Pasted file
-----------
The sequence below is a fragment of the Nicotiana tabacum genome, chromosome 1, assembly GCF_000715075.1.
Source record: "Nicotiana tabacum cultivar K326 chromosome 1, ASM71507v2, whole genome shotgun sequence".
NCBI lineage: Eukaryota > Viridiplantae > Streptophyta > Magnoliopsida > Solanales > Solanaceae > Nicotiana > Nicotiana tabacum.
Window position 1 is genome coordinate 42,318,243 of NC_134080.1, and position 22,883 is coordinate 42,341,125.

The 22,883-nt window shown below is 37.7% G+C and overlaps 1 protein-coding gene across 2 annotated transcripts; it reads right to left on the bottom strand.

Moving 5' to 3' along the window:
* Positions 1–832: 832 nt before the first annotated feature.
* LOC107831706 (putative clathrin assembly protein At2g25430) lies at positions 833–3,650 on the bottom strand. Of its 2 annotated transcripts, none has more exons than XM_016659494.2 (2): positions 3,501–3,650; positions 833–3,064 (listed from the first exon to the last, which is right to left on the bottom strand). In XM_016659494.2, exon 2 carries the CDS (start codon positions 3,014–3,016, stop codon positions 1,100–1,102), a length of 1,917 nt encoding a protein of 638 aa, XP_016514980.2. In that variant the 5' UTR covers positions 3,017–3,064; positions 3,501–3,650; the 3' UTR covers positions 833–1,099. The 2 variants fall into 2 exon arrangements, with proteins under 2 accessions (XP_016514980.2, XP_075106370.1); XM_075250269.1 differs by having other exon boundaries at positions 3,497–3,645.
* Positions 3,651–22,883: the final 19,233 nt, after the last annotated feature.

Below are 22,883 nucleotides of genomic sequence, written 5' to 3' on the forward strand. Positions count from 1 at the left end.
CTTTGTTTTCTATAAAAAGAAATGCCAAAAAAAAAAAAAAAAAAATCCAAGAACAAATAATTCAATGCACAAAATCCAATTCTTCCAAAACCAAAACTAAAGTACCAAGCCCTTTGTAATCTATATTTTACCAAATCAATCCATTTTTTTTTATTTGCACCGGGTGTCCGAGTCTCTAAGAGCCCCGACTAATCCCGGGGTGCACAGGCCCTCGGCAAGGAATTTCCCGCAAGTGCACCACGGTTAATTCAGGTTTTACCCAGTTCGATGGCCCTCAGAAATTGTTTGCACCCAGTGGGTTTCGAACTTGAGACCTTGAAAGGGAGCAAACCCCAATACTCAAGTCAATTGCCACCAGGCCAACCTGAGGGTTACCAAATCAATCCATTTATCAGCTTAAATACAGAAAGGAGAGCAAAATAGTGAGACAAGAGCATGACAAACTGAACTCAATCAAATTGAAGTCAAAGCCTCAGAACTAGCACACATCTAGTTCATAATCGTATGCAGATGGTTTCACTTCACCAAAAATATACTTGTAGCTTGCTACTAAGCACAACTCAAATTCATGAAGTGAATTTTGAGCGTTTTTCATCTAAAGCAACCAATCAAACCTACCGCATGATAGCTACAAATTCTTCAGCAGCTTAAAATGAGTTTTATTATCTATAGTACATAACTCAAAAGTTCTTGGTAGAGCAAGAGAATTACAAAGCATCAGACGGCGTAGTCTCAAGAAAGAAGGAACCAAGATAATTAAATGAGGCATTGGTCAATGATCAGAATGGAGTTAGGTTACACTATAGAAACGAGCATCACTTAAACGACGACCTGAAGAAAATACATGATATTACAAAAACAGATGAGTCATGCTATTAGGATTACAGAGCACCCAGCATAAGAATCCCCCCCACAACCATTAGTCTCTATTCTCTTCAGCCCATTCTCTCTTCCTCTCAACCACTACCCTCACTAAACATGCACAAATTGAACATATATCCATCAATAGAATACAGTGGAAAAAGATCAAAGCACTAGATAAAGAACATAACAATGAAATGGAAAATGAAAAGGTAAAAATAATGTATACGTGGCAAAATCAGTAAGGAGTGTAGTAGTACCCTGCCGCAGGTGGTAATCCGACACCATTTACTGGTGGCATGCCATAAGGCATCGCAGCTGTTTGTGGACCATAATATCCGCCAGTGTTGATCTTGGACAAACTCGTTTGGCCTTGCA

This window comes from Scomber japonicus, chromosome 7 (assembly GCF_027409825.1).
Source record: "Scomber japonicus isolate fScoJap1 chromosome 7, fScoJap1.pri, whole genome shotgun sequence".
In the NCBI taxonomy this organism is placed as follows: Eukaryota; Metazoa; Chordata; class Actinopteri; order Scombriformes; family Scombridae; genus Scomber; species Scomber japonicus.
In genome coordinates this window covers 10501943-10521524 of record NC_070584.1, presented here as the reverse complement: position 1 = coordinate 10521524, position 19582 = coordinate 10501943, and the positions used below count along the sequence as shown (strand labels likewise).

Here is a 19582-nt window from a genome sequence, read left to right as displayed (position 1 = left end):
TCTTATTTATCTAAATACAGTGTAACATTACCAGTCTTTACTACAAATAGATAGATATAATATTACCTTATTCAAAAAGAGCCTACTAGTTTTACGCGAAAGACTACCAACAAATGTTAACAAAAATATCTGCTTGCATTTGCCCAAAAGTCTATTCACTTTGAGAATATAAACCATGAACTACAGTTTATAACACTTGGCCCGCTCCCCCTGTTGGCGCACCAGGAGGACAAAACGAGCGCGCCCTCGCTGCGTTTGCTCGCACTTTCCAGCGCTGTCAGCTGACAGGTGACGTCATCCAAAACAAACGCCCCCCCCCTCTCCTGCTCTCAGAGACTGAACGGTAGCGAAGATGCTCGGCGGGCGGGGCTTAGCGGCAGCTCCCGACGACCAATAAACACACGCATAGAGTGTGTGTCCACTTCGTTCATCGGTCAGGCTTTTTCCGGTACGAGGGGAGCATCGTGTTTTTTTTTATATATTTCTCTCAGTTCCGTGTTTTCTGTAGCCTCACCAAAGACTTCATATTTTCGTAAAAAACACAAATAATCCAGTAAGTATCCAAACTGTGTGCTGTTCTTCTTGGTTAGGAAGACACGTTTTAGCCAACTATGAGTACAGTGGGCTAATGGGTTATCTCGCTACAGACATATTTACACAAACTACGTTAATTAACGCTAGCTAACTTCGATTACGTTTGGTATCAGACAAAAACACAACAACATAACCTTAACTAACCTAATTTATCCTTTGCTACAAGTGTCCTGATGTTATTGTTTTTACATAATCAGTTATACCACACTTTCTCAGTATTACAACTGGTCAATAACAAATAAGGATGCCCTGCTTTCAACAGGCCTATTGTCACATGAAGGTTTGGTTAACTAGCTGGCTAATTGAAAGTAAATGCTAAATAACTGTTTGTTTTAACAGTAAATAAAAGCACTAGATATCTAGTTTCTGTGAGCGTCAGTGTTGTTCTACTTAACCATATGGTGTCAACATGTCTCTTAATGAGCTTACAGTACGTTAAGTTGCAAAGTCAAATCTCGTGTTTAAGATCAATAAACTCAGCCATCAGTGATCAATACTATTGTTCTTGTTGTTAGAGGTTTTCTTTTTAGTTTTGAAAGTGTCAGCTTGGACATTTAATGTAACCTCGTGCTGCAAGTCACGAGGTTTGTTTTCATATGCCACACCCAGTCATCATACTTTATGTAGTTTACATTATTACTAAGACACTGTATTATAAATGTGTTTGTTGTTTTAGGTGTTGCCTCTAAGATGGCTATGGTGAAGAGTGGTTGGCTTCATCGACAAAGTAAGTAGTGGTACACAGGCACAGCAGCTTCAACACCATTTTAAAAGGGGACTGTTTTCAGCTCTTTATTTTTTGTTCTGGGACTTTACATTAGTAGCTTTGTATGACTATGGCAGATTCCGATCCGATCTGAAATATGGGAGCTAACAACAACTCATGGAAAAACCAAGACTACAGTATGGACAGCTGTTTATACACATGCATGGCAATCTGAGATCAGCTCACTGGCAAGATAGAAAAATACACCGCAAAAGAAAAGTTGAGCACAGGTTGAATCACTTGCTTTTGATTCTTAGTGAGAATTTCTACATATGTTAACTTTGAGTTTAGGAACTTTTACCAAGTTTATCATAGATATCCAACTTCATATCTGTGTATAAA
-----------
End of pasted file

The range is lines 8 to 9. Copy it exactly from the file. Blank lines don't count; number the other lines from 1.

* LOC107831706 (putative clathrin assembly protein At2g25430) lies at positions 833–3,650 on the bottom strand. Of its 2 annotated transcripts, none has more exons than XM_016659494.2 (2): positions 3,501–3,650; positions 833–3,064 (listed from the first exon to the last, which is right to left on the bottom strand). In XM_016659494.2, exon 2 carries the CDS (start codon positions 3,014–3,016, stop codon positions 1,100–1,102), a length of 1,917 nt encoding a protein of 638 aa, XP_016514980.2. In that variant the 5' UTR covers positions 3,017–3,064; positions 3,501–3,650; the 3' UTR covers positions 833–1,099. The 2 variants fall into 2 exon arrangements, with proteins under 2 accessions (XP_016514980.2, XP_075106370.1); XM_075250269.1 differs by having other exon boundaries at positions 3,497–3,645.
* Positions 3,651–22,883: the final 19,233 nt, after the last annotated feature.